And therein lies the rub.  The reviews have been harsh, because we expect so much, both from Gowariker and Hrithik.  This film was a swing for the rafters and a big miss.  The trepidation started with the trailer.  That fight with the crocodile looked fake, and the story didn’t seem very compelling.

Annnd, my fears were born out.  I think it was good that I had read a few reviews, and watched Anupama Chopra’s disappointed savaging.  I went last night knowing it would be a hot mess, and just went along for the ride.

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Hrithik’s costumes I liked, but the headresses of Pooja Hegde were absolutely ridiculous and distracting.  It’s classic poor farmer comes to the city and falls in love with the beautiful girl from the rich side of town – with a bit of Aladdin thrown in (I kept humming “Riff Raff, Street rat“)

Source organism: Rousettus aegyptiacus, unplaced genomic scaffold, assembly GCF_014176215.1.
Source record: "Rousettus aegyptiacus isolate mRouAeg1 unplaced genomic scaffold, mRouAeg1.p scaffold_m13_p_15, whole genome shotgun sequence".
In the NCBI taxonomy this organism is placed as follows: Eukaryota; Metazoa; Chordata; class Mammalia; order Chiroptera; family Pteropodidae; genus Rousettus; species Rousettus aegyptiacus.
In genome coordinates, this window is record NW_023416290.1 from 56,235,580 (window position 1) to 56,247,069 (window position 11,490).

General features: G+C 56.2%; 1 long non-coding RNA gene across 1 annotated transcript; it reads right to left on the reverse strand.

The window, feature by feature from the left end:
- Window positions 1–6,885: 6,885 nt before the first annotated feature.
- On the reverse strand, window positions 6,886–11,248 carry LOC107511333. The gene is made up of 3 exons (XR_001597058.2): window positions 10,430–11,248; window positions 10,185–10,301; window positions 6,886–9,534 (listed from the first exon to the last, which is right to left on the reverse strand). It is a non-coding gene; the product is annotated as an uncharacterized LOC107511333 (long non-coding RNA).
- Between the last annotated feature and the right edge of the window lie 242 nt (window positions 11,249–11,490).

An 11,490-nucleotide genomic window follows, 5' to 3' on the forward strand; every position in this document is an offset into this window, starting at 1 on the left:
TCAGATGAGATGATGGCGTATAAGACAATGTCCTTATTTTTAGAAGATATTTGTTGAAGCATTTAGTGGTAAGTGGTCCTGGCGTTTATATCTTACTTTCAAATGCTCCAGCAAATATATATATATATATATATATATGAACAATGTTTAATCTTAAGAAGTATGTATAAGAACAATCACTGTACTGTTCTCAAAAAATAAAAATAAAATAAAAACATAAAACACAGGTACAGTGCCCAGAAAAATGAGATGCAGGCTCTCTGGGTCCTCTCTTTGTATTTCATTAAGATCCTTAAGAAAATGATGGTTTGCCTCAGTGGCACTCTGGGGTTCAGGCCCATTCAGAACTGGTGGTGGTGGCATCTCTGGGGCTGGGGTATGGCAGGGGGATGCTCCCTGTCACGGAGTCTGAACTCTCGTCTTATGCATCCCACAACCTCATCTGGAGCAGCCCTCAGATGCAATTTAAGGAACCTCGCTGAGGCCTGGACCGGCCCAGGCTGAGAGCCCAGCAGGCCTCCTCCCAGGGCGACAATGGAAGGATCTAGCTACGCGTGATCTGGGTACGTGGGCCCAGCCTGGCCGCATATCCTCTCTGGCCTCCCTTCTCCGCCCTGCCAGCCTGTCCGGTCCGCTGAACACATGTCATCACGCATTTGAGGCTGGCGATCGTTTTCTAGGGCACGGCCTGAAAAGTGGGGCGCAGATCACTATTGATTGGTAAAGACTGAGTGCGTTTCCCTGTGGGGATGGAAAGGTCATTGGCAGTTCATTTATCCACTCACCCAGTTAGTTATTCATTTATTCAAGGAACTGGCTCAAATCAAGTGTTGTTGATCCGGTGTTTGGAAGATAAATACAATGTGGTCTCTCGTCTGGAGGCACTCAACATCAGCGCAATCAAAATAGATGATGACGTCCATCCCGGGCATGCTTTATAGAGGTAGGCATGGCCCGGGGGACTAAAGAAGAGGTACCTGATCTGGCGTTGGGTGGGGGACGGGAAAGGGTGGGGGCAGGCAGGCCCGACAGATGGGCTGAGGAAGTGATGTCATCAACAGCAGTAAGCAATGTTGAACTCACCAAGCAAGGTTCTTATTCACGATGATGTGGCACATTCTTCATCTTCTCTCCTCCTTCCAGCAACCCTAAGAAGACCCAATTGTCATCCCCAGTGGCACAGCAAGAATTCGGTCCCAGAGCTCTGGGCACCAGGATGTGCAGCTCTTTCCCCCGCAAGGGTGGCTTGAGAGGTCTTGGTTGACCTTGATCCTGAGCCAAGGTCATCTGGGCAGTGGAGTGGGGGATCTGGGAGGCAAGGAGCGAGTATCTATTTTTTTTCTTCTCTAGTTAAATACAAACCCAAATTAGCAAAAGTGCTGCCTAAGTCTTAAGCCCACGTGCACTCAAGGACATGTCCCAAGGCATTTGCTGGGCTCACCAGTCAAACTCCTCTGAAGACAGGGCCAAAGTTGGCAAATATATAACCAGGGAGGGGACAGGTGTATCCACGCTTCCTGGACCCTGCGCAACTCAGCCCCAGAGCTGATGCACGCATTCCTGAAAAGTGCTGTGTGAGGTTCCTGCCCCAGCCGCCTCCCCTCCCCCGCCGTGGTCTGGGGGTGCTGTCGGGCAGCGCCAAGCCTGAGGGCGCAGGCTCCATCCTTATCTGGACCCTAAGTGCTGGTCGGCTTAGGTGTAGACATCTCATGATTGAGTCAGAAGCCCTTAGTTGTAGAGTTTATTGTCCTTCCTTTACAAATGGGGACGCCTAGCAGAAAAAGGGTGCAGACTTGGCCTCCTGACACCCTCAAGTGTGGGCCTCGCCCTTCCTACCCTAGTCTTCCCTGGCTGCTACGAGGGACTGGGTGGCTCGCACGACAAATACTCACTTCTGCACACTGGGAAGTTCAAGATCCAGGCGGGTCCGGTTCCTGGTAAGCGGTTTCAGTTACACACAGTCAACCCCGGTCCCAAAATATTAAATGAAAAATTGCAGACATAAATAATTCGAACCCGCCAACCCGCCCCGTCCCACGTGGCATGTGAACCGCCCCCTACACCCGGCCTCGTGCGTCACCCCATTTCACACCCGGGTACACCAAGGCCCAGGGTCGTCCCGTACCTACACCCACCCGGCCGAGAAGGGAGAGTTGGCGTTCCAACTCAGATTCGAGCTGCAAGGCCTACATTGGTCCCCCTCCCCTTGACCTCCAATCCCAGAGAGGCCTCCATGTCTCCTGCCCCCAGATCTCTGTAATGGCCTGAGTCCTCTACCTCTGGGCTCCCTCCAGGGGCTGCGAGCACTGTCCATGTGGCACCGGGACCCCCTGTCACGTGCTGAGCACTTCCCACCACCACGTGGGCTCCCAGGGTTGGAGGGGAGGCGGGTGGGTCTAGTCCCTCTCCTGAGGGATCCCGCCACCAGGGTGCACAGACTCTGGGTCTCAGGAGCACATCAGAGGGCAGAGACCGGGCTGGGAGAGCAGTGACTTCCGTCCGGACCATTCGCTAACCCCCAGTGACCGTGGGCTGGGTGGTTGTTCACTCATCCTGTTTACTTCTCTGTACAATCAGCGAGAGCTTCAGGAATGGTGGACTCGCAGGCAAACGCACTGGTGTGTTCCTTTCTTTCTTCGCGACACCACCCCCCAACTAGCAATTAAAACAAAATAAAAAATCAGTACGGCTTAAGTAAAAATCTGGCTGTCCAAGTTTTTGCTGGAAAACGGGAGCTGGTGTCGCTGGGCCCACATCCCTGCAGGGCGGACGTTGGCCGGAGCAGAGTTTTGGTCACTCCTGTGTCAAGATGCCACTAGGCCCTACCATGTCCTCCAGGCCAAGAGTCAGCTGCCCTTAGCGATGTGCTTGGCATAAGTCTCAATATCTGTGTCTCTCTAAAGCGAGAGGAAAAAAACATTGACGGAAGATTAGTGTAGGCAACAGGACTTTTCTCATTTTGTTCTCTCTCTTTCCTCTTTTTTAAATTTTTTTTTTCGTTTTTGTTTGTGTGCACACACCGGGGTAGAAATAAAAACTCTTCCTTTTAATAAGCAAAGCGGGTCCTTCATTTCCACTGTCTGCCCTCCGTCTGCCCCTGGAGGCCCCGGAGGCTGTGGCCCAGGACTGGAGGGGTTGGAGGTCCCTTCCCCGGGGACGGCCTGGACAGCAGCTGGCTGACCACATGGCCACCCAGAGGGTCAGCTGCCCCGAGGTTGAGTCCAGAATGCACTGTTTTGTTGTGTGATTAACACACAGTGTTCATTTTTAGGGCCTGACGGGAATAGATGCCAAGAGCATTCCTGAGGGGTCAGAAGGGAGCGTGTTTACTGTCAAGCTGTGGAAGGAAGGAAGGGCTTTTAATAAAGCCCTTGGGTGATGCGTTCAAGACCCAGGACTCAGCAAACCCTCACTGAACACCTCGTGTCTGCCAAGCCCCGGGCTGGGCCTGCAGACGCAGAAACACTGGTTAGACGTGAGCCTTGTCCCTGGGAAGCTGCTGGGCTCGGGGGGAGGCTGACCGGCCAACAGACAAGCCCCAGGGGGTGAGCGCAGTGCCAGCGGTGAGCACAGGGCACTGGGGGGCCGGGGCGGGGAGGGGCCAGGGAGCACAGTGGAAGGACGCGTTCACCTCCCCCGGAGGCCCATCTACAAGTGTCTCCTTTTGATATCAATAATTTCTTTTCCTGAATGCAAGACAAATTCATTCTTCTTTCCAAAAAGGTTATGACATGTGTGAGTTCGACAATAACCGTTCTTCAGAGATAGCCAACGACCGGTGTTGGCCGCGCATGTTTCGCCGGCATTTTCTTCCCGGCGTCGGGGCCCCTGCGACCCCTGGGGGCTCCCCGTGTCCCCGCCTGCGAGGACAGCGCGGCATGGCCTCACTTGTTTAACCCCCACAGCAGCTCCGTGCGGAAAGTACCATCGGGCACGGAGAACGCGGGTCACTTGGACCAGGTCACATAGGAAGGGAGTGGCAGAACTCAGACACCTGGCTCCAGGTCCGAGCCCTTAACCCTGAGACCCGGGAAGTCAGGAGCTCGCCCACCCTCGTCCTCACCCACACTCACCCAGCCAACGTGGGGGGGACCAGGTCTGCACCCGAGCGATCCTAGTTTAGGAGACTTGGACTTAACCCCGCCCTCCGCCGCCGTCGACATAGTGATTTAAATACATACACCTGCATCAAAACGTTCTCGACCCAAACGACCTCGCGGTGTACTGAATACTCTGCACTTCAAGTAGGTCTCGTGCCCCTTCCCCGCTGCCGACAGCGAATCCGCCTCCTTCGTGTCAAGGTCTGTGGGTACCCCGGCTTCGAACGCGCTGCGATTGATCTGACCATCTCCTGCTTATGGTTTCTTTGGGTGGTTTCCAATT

Pooja as the high priest’s daughter is pretty enough but she doesn’t have much sparkle to her.  I kept thinking how much personality a Deepika or a Priyanka would have brought to this role.  Pooja is fine, but she’s not enough to carry this film, when there’s so many other issues with it.

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At the very end they show this famous dancing girl artifact from Mohenjo Daro tumbling in the water, and just look at the attitude of that young girl.  This is the girl I wish the movie had been about.  I want to know about her story – she has so much personality and moxie frozen in metal.

Hrithik gives over 100% in any role he takes on.  His dancing is graceful in Mohenjo Daro even if it’s absolutely ridiculous that he would be disguised by a bit of red eye makeup and a horn on his head.  His dance with Pooja in Tu Hai was my favorite of the film.  The rest of A. R. Rahman’s soundtrack didn’t send me, but I love this song.